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How Much Should I Charge For Tutoring: Rates Explained

by Gloria Louden
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Private tutors are highly sought after nowadays. If you have the expertise or a skill you’d like to teach others, tutoring can be a great choice for you. If you have chosen to try it out, you may be asking yourself one question: How much should I charge for tutoring?

Although you can’t put a price on knowledge, as a tutor, you can expect to earn anywhere from $20 to $80 per hour and even $100 in some cases. Many factors dictate how much you can earn if you opt for this profession. These include the grade that you’re tutoring, whether you’re teaching online or in person, and whether you choose to teach group or one-on-one classes. Here’s everything you should know about tutoring class rates.

How to Set Your Price and Stick With It

There are some key things you should take into account when choosing your tutoring rates. When asking yourself the question “How much should I charge for tutoring?” you shouldn’t overlook the potential investments you might have to make.

Costs can accumulate quickly when you’re starting a new business. If you’re teaching in person, you need to allocate a certain amount of money for books, pens, pencils, and other necessary supplies. You may also need to spend money on gas or bus tickets if you don’t tutor from home. You should factor in these expenses and anything else you might need for tutoring when setting your hourly rate.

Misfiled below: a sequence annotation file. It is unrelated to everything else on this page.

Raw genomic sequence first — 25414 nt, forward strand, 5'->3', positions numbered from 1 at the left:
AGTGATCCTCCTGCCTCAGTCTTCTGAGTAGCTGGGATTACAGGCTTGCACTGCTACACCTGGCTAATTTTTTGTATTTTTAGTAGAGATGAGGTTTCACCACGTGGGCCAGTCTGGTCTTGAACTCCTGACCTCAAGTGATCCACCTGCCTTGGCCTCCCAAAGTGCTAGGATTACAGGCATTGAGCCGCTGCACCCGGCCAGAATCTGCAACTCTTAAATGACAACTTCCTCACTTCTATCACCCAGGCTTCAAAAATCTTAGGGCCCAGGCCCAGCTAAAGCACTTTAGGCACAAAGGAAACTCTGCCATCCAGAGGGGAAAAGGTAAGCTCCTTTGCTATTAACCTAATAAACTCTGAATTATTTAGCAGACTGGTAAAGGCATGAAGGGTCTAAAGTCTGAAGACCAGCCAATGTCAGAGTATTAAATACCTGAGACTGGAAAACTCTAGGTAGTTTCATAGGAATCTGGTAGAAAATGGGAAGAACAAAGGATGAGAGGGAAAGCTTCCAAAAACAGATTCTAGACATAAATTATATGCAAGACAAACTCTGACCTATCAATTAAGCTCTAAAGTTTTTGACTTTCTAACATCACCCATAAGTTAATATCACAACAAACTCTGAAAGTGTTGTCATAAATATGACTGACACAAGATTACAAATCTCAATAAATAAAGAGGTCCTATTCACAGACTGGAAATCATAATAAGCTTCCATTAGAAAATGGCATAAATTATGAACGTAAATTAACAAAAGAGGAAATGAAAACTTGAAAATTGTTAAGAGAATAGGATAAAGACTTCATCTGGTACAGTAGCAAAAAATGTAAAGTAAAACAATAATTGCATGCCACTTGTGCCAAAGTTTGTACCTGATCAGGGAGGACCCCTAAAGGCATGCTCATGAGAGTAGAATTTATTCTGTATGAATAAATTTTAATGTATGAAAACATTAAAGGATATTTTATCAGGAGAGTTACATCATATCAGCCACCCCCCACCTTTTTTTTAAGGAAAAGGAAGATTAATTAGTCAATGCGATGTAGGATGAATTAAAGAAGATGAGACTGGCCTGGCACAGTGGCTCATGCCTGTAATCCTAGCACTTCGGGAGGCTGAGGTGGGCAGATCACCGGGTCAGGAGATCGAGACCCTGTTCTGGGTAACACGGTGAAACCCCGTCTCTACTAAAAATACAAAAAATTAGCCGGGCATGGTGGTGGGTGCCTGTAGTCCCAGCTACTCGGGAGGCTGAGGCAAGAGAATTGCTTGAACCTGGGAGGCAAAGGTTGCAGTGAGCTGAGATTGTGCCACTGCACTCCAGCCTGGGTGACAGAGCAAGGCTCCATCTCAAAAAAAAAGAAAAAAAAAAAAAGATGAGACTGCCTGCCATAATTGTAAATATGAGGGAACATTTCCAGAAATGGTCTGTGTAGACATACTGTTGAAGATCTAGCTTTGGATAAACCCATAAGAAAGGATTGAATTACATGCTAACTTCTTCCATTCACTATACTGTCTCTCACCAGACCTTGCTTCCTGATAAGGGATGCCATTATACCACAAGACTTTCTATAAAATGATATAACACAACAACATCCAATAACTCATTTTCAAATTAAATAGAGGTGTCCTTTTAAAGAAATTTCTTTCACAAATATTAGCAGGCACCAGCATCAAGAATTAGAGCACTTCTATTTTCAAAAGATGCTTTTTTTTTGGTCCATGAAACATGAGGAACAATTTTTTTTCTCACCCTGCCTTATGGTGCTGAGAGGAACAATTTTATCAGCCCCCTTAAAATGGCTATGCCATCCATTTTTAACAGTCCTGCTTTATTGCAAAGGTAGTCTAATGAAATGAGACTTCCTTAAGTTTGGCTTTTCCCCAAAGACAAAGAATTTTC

Why You Shouldn’t Settle For a Lower Tutoring Rate

When you’re starting a tutoring business, it may be tempting to price yourself lower than you should to attract clients. It may seem logical, but doing so can backfire in the long run. People who agreed to a certain tutoring price are less likely to agree to a higher price later on. That is why you’re more likely to lose a client when you ask for a higher rate after a few months of tutoring than if you set your price and stick to it from the beginning.

If you’re negotiating a price with your client, there are two things you should keep in mind.

• Your starting price should be a bit higher than what you actually want to earn. This way, you get paid enough even if you reduce your price while negotiating.

• You have to be ready to walk away from a client if they don’t want to pay the price you deserve. Never argue over money with potential clients. They may reconsider and agree to work with you, after all.

How to Find Tutoring Clients